Husband and wife team Eric Brown and Renee Cottrell-Brown seek to make history and profits in ethnic haircare.
Last year, they became the new owners of Johnson Products Company, the manufacturer of haircare products Afro Sheen, Ultra Sheen, and Gentle Treatment when the Procter & Gamble unit was acquired by RCJP Acquisition Inc., a partnership formed by the Browns and private equity firms Rustic Canyon/Fontis Partners LP and St. Cloud Capital. The transaction was valued at more than $30 million.
What made that deal significant was JPC’s rich history. Founded by entrepreneur and one of BLACK ENTERPISE’s 40 Most Powerful African Americans in Business, George Johnson, the Chicago-based company grew to become a mainstay among the BE 100s for roughly 20 years as well as the first black-owned company with shares traded on the American Stock Exchange.
In fact, JPC supported a number of black institutions, including syndicated television show, Soul Train. By 1993, JPC, after years of internal management turmoil, was sold to IVAX Corp in a deal valued at $67 million, making it the first BE 100s haircare manufacturer bought by a majority-owned company. P&G acquired JPC in 2003.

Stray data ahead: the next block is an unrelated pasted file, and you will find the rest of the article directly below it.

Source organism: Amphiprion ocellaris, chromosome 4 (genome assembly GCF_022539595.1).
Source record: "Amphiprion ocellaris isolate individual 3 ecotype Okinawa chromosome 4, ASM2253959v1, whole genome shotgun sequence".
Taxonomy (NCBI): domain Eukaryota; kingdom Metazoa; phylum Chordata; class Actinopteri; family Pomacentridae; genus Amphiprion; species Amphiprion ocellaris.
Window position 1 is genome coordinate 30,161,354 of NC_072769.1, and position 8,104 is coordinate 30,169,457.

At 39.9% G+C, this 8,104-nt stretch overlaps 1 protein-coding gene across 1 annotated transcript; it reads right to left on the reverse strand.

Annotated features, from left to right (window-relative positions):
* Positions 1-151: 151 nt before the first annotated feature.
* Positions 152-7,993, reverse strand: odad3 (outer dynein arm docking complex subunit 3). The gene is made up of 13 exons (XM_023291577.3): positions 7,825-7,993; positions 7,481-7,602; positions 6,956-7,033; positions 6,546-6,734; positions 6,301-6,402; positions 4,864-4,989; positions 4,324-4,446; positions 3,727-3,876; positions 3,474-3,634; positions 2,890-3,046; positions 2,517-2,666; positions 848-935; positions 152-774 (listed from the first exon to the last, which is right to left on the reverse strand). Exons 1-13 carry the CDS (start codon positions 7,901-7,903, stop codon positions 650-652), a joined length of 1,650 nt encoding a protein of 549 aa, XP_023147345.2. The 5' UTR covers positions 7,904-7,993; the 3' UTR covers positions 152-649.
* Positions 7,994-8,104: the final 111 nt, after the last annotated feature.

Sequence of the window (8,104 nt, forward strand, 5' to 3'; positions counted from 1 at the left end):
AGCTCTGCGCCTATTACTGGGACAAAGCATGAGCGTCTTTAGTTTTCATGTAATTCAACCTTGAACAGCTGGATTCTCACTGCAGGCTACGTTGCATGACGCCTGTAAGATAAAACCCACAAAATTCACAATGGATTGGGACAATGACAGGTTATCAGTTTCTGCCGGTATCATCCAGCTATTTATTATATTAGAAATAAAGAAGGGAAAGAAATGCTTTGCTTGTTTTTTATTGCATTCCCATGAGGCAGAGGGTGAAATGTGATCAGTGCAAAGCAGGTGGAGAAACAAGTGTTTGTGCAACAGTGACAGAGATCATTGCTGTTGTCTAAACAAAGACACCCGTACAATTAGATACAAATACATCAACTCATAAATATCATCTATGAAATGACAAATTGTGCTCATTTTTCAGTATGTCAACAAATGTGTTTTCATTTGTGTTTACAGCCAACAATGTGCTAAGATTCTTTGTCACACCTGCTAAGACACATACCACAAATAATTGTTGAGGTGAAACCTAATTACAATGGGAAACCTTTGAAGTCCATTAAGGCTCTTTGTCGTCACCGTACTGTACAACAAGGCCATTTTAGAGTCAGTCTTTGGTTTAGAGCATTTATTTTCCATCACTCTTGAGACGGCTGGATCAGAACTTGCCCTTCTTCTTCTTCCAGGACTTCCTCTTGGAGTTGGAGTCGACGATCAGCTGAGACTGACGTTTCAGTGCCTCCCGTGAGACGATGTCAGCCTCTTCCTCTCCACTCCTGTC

Today, the company, which is now based in Dallas and grossed $23 million in revenues for fiscal 2009, is once again minority-owned. Brown and Cottrell-Brown serve as CEO and executive vice president, respectively.
The ethnic haircare veterans both held senior management positions at Pro-Line International Inc., a subsidiary of Alberto-Culver and another former BE 100s company. In fact, Cottrell-Brown is the daughter of Pro-Line founder Comer Cottrell, who is also listed among BLACK ENTERPRISE’s 40 Most Powerful Blacks in Business. Gabrielle Greene, an African American financier and partner of RC/Fontis Partners, is JPC’s chairman.
In an exclusive interview with Editor-In-Chief Derek T. Dingle, the Browns detailed their strategy to remake JPC for today’s consumers.
BLACK ENTERPRISE: Share with me the ownership structure of JPC.
Eric Brown: The majority of the company is under minority ownership. There’s a Hispanic investor out of Los Angles, RC/Fontis. Between RC/Fontis and ourselves, we represent about 60%. Renee and I have about 20% and the ability, over time, to take on as many shares as we like. At some point in time, hopefully, we will be able to come back to you and say, “We’re 100% African American-owned.”
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